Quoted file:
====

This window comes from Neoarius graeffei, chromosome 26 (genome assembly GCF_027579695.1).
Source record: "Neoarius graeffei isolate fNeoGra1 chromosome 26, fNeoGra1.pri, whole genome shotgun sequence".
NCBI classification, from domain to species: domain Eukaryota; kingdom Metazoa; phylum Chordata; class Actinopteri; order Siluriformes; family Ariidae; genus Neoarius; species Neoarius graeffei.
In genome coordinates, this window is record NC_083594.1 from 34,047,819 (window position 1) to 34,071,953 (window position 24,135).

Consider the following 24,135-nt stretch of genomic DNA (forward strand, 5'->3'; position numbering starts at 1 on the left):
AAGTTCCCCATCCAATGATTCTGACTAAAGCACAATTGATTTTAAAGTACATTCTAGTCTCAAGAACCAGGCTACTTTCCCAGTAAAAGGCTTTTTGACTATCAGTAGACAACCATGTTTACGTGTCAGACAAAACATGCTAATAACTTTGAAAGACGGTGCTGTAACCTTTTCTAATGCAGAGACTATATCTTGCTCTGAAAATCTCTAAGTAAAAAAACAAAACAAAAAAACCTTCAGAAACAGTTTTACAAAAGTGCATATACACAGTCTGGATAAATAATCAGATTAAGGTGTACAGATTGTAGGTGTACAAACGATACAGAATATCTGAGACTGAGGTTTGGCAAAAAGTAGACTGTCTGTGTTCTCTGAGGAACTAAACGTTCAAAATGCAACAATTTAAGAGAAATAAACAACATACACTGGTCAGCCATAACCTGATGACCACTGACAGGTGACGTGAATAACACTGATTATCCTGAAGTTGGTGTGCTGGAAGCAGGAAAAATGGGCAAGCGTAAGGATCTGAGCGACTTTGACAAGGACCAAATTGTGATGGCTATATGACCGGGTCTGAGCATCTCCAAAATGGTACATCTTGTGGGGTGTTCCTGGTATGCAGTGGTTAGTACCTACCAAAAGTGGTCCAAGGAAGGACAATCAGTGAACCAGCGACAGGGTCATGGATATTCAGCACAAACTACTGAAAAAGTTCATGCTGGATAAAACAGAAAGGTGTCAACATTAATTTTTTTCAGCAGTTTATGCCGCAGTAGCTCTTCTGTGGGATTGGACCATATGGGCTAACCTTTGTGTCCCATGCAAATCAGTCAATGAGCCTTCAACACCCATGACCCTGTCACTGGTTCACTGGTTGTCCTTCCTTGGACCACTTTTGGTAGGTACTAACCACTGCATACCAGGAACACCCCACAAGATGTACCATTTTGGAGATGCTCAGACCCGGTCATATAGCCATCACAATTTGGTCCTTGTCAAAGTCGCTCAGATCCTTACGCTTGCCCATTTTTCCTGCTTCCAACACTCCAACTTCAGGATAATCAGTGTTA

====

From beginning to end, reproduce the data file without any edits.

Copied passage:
This window comes from Neoarius graeffei, chromosome 26 (genome assembly GCF_027579695.1).
Source record: "Neoarius graeffei isolate fNeoGra1 chromosome 26, fNeoGra1.pri, whole genome shotgun sequence".
NCBI classification, from domain to species: domain Eukaryota; kingdom Metazoa; phylum Chordata; class Actinopteri; order Siluriformes; family Ariidae; genus Neoarius; species Neoarius graeffei.
In genome coordinates, this window is record NC_083594.1 from 34,047,819 (window position 1) to 34,071,953 (window position 24,135).

Consider the following 24,135-nt stretch of genomic DNA (forward strand, 5'->3'; position numbering starts at 1 on the left):
AAGTTCCCCATCCAATGATTCTGACTAAAGCACAATTGATTTTAAAGTACATTCTAGTCTCAAGAACCAGGCTACTTTCCCAGTAAAAGGCTTTTTGACTATCAGTAGACAACCATGTTTACGTGTCAGACAAAACATGCTAATAACTTTGAAAGACGGTGCTGTAACCTTTTCTAATGCAGAGACTATATCTTGCTCTGAAAATCTCTAAGTAAAAAAACAAAACAAAAAAACCTTCAGAAACAGTTTTACAAAAGTGCATATACACAGTCTGGATAAATAATCAGATTAAGGTGTACAGATTGTAGGTGTACAAACGATACAGAATATCTGAGACTGAGGTTTGGCAAAAAGTAGACTGTCTGTGTTCTCTGAGGAACTAAACGTTCAAAATGCAACAATTTAAGAGAAATAAACAACATACACTGGTCAGCCATAACCTGATGACCACTGACAGGTGACGTGAATAACACTGATTATCCTGAAGTTGGTGTGCTGGAAGCAGGAAAAATGGGCAAGCGTAAGGATCTGAGCGACTTTGACAAGGACCAAATTGTGATGGCTATATGACCGGGTCTGAGCATCTCCAAAATGGTACATCTTGTGGGGTGTTCCTGGTATGCAGTGGTTAGTACCTACCAAAAGTGGTCCAAGGAAGGACAATCAGTGAACCAGCGACAGGGTCATGGATATTCAGCACAAACTACTGAAAAAGTTCATGCTGGATAAAACAGAAAGGTGTCAACATTAATTTTTTTCAGCAGTTTATGCCGCAGTAGCTCTTCTGTGGGATTGGACCATATGGGCTAACCTTTGTGTCCCATGCAAATCAGTCAATGAGCCTTCAACACCCATGACCCTGTCACTGGTTCACTGGTTGTCCTTCCTTGGACCACTTTTGGTAGGTACTAACCACTGCATACCAGGAACACCCCACAAGATGTACCATTTTGGAGATGCTCAGACCCGGTCATATAGCCATCACAATTTGGTCCTTGTCAAAGTCGCTCAGATCCTTACGCTTGCCCATTTTTCCTGCTTCCAACACTCCAACTTCAGGATAATCAGTGTTA